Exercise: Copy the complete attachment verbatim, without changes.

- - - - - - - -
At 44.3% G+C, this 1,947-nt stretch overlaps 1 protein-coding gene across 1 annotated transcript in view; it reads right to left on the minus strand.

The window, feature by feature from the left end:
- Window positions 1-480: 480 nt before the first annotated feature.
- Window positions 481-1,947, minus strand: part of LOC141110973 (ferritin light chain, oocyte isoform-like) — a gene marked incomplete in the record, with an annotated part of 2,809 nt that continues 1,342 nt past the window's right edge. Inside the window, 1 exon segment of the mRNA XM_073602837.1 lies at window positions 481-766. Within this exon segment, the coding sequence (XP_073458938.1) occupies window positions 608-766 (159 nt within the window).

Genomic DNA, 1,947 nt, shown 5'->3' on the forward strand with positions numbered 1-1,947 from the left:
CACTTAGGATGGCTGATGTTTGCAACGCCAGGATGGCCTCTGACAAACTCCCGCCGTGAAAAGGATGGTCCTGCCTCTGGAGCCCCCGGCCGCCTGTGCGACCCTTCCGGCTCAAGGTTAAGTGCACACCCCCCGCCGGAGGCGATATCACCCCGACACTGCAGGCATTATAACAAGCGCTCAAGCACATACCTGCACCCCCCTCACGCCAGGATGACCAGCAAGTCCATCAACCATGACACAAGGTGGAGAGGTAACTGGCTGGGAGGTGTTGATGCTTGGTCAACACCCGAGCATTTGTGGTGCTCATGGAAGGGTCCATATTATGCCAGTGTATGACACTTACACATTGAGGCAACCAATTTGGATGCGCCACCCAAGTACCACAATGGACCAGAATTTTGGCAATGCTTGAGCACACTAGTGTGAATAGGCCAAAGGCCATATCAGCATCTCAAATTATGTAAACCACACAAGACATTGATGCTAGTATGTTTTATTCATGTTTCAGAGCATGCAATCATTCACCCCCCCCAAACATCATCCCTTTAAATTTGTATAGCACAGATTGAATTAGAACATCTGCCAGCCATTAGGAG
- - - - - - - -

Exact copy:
At 44.3% G+C, this 1,947-nt stretch overlaps 1 protein-coding gene across 1 annotated transcript in view; it reads right to left on the minus strand.

The window, feature by feature from the left end:
- Window positions 1-480: 480 nt before the first annotated feature.
- Window positions 481-1,947, minus strand: part of LOC141110973 (ferritin light chain, oocyte isoform-like) — a gene marked incomplete in the record, with an annotated part of 2,809 nt that continues 1,342 nt past the window's right edge. Inside the window, 1 exon segment of the mRNA XM_073602837.1 lies at window positions 481-766. Within this exon segment, the coding sequence (XP_073458938.1) occupies window positions 608-766 (159 nt within the window).

Genomic DNA, 1,947 nt, shown 5'->3' on the forward strand with positions numbered 1-1,947 from the left:
CACTTAGGATGGCTGATGTTTGCAACGCCAGGATGGCCTCTGACAAACTCCCGCCGTGAAAAGGATGGTCCTGCCTCTGGAGCCCCCGGCCGCCTGTGCGACCCTTCCGGCTCAAGGTTAAGTGCACACCCCCCGCCGGAGGCGATATCACCCCGACACTGCAGGCATTATAACAAGCGCTCAAGCACATACCTGCACCCCCCTCACGCCAGGATGACCAGCAAGTCCATCAACCATGACACAAGGTGGAGAGGTAACTGGCTGGGAGGTGTTGATGCTTGGTCAACACCCGAGCATTTGTGGTGCTCATGGAAGGGTCCATATTATGCCAGTGTATGACACTTACACATTGAGGCAACCAATTTGGATGCGCCACCCAAGTACCACAATGGACCAGAATTTTGGCAATGCTTGAGCACACTAGTGTGAATAGGCCAAAGGCCATATCAGCATCTCAAATTATGTAAACCACACAAGACATTGATGCTAGTATGTTTTATTCATGTTTCAGAGCATGCAATCATTCACCCCCCCCAAACATCATCCCTTTAAATTTGTATAGCACAGATTGAATTAGAACATCTGCCAGCCATTAGGAG